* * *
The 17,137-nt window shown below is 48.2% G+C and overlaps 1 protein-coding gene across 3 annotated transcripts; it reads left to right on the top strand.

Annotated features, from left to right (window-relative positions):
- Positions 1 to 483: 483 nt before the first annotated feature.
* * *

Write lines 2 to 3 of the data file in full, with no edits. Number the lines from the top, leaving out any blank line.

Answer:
Annotated features, from left to right (window-relative positions):
- Positions 1 to 483: 483 nt before the first annotated feature.